A few weeks ago (it very well may have been less that 10 days ago) on Twitter, I saw a hashtag that got me so pumped. It was #travelbookclub, and let me tell you, I jumped all over that one. I may not be traveling right now, but why can’t I READ about traveling? Yes please, sign this book worm up.
So I immediately added all of their past and present books onto my Goodreads “To-Read” shelf. And I’ve already finished the one for this month.
Synopsis from Goodreads.com: “Set in a raw and unromanticized India, The White Tiger—the first-person confession of a murderer—is as compelling for its subject matter as it is for the voice of its narrator: amoral, cynical, unrepentant, yet deeply endearing.”
I got through this one fairly quickly! It wasn’t a full-throttle page turner, but it held my interest for sure! It was one of those books where I enjoyed it while reading it, but then when it came time to finish it up, I just wasn’t satisfied.
A few quick thoughts:
- Balram (/Munna/The White Tiger) is the narrator of the book, writing to a Chinese official to tell him of India. I appreciated the picture painted of India. I could really feel it. Now, I haven’t been to India so if this is accurate at all, I would not be the best to say. But as a setting, it was very effective!
- The relationships were so very interesting. Granted, we only get to see one side of them, but still. Balram’s relationship with the “masters” in his life are probably the most interesting to me.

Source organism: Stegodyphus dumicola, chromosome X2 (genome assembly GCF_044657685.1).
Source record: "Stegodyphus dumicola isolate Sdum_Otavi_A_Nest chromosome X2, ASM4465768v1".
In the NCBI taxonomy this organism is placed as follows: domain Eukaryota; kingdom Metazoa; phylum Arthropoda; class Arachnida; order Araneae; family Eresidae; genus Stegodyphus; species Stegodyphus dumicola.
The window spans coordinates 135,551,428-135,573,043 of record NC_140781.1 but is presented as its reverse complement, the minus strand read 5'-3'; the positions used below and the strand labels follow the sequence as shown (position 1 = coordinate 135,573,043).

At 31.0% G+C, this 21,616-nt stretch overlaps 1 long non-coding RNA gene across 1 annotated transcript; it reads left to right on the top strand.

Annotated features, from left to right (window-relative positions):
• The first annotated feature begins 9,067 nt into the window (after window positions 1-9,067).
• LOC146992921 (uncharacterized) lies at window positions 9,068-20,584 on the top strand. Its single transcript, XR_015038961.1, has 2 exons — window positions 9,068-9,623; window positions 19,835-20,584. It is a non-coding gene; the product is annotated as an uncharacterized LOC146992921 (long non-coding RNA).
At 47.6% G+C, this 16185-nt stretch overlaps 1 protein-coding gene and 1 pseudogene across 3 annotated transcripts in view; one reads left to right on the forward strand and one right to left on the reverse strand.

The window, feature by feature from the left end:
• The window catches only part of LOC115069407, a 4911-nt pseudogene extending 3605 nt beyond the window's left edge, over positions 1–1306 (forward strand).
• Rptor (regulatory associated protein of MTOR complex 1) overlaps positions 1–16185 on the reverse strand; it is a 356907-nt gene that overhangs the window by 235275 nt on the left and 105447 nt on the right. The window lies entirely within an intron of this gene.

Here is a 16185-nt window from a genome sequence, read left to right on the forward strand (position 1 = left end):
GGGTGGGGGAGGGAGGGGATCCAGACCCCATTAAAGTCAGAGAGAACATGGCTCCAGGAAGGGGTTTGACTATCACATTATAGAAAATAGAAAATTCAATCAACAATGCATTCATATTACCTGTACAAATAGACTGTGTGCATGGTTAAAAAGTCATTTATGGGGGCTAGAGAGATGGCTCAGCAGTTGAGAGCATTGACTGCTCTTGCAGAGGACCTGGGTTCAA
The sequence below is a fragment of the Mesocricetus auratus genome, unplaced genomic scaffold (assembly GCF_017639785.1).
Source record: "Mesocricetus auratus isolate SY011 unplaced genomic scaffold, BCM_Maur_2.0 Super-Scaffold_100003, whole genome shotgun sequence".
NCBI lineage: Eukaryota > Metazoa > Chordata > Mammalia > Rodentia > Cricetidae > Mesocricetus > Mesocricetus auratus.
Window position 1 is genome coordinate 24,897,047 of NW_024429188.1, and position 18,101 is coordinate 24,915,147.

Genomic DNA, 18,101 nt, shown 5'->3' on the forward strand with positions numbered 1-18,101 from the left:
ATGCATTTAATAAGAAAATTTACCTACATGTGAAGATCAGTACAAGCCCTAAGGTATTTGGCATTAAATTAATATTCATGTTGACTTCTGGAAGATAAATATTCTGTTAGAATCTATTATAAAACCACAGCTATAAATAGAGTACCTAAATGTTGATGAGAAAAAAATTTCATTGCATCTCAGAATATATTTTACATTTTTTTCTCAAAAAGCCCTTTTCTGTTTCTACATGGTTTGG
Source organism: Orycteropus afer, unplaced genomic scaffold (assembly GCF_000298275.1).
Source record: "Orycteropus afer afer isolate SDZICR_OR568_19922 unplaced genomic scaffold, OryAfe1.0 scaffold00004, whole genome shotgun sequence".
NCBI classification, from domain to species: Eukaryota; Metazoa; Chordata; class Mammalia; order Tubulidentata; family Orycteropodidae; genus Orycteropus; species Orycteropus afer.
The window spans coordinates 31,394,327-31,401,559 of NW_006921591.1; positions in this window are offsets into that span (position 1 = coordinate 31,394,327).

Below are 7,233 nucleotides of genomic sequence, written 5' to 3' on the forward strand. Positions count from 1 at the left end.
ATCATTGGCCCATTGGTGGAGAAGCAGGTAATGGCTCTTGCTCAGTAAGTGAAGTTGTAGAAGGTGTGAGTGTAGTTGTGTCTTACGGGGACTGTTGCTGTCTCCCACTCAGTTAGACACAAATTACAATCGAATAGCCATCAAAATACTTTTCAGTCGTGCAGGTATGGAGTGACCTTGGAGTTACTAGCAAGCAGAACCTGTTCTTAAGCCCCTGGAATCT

- When I got to the murdering part, I felt like the book just ran away on me and I couldn’t get it back. Perhaps that’s how it is supposed to feel?
- Something about his family relationships didn’t make as much sense to me. But it’s very likely that that was only because it is so different from what I’m used to.
- There was definitely a plot and it wasn’t impossible to follow, even with it being in a letter-writing form.
I give it 3/5 STARS
As a piece that really has something to say about India, I would give this book closer to five stars. Something about the writing style, I think, just left me feeling unsettled at the end of the book!
I look forward to seeing what other readers have to say, but I don’t think the actual discussion takes place until later this month. I can try to mention it on here when I figure it out so that anybody who happens to read this can see that as well!
Have you ever read The White Tiger?
What’s on your shelf right now?